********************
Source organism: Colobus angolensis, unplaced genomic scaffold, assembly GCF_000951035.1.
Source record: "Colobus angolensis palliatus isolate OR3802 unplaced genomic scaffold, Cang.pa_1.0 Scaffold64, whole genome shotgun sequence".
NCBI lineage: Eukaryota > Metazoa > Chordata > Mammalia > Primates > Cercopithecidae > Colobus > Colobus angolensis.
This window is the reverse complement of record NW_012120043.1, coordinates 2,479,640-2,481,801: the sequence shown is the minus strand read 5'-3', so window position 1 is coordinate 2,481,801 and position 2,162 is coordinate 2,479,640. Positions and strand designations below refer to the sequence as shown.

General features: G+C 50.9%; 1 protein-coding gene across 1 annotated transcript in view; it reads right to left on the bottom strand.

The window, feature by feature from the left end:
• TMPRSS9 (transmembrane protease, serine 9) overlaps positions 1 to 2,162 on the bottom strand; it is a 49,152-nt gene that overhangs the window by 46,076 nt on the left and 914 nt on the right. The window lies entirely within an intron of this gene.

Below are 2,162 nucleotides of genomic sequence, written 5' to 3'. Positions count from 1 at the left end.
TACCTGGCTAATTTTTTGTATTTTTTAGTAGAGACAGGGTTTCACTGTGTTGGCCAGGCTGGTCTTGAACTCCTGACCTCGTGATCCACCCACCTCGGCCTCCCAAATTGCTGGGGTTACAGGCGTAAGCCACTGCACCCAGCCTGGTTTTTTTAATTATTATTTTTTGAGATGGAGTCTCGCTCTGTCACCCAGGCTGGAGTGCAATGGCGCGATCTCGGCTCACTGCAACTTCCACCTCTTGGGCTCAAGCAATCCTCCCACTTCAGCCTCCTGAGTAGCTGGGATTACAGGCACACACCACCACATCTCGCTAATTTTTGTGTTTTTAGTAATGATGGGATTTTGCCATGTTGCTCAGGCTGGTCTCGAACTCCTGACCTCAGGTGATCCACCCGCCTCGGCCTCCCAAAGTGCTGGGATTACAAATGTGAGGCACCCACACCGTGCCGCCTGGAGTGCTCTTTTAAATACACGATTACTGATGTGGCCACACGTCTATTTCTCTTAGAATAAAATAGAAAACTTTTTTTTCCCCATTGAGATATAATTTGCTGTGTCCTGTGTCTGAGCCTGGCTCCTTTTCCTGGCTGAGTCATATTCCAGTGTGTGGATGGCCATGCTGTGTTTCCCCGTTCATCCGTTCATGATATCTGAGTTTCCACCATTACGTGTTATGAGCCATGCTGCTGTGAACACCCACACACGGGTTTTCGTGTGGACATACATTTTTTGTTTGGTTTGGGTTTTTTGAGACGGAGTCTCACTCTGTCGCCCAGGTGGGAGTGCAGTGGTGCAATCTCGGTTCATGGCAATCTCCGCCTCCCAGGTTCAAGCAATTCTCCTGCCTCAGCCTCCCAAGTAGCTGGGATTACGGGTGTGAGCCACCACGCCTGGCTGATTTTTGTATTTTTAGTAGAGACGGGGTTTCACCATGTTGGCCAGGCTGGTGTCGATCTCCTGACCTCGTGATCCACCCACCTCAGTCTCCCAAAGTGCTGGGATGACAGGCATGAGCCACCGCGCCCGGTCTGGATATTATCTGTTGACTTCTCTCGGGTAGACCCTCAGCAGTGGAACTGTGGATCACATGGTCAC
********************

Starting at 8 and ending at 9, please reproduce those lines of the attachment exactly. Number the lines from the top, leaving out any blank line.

Below are 2,162 nucleotides of genomic sequence, written 5' to 3'. Positions count from 1 at the left end.
TACCTGGCTAATTTTTTGTATTTTTTAGTAGAGACAGGGTTTCACTGTGTTGGCCAGGCTGGTCTTGAACTCCTGACCTCGTGATCCACCCACCTCGGCCTCCCAAATTGCTGGGGTTACAGGCGTAAGCCACTGCACCCAGCCTGGTTTTTTTAATTATTATTTTTTGAGATGGAGTCTCGCTCTGTCACCCAGGCTGGAGTGCAATGGCGCGATCTCGGCTCACTGCAACTTCCACCTCTTGGGCTCAAGCAATCCTCCCACTTCAGCCTCCTGAGTAGCTGGGATTACAGGCACACACCACCACATCTCGCTAATTTTTGTGTTTTTAGTAATGATGGGATTTTGCCATGTTGCTCAGGCTGGTCTCGAACTCCTGACCTCAGGTGATCCACCCGCCTCGGCCTCCCAAAGTGCTGGGATTACAAATGTGAGGCACCCACACCGTGCCGCCTGGAGTGCTCTTTTAAATACACGATTACTGATGTGGCCACACGTCTATTTCTCTTAGAATAAAATAGAAAACTTTTTTTTCCCCATTGAGATATAATTTGCTGTGTCCTGTGTCTGAGCCTGGCTCCTTTTCCTGGCTGAGTCATATTCCAGTGTGTGGATGGCCATGCTGTGTTTCCCCGTTCATCCGTTCATGATATCTGAGTTTCCACCATTACGTGTTATGAGCCATGCTGCTGTGAACACCCACACACGGGTTTTCGTGTGGACATACATTTTTTGTTTGGTTTGGGTTTTTTGAGACGGAGTCTCACTCTGTCGCCCAGGTGGGAGTGCAGTGGTGCAATCTCGGTTCATGGCAATCTCCGCCTCCCAGGTTCAAGCAATTCTCCTGCCTCAGCCTCCCAAGTAGCTGGGATTACGGGTGTGAGCCACCACGCCTGGCTGATTTTTGTATTTTTAGTAGAGACGGGGTTTCACCATGTTGGCCAGGCTGGTGTCGATCTCCTGACCTCGTGATCCACCCACCTCAGTCTCCCAAAGTGCTGGGATGACAGGCATGAGCCACCGCGCCCGGTCTGGATATTATCTGTTGACTTCTCTCGGGTAGACCCTCAGCAGTGGAACTGTGGATCACATGGTCAC